That time had defined them both and there was an odd sort of desperation to know them better that buzzed under his skin. 'Always asking questions' they'd say, laughing. Blaine would smile to himself, sometimes reaching out to ruffle his hair and tell him that he was unlike any other kid because he was 'special'. Kurt would always agree, adding that, no matter what, he should always remember that fact and hold it dear because being different was the best thing about him.

It wasn't until he glanced at Brittany's calendar and saw the year 2011 presented clearly that he panicked, worrying he'd missed it all, missed everything that made them who they were to him.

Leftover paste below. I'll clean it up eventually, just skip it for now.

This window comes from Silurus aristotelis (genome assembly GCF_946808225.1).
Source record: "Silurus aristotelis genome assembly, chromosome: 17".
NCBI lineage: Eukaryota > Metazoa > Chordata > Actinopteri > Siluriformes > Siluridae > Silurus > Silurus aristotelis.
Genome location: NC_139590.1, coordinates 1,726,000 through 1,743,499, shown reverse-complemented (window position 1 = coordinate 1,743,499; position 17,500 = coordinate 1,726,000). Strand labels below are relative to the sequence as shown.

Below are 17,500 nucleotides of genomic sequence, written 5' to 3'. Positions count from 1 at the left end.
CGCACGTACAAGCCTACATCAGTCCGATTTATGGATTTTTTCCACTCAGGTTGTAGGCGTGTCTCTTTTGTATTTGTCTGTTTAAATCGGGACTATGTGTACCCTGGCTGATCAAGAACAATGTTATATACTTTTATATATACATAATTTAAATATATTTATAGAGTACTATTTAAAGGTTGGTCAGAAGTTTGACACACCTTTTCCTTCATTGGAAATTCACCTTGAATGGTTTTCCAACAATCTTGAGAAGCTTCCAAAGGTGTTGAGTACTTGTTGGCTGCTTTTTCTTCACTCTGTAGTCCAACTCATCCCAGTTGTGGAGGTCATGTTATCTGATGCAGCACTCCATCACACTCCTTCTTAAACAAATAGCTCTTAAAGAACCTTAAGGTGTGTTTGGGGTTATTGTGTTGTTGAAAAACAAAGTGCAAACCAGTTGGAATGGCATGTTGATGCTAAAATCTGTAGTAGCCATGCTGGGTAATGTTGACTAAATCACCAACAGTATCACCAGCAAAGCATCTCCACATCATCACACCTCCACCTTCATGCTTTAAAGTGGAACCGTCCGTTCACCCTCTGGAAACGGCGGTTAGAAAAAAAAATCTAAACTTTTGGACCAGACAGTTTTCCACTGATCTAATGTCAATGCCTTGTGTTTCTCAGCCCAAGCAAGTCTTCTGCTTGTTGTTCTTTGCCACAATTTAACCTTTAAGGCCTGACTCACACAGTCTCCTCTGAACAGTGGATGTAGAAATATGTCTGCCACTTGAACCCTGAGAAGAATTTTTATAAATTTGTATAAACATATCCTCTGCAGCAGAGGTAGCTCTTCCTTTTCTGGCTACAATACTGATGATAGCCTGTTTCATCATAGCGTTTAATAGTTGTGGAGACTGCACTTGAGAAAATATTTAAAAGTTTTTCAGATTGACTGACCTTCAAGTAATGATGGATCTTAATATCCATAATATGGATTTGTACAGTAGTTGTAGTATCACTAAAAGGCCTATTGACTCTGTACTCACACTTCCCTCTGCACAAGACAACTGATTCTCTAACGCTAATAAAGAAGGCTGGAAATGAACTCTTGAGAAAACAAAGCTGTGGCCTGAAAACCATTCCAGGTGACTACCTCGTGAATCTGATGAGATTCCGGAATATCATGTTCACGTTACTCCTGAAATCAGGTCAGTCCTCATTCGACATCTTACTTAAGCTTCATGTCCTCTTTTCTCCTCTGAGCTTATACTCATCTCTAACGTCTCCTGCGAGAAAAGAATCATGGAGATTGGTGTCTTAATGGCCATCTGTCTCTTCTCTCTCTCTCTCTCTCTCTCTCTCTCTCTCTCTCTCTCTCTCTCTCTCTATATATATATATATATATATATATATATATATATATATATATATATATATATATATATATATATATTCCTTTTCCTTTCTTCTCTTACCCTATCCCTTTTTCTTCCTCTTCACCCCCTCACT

The plan was simple: stick with Brittany, try not to fall in love with her, find his parents and try not to wind up in some institution because, well... time travel.


Please let me know what you think :) It's a COMPLETELY new concept for me to write, something totally different and it's amazing practice for me. I'm working on a few things right now but I got far too excited for this that all other things are on hold ;)

Also, seriously, if you like the premise of this story, go watch all of Rory's scenes (especially Perfect because now, I can't watch it without semi-hyperventilating at the sheer sweetness of Rory's reactions!)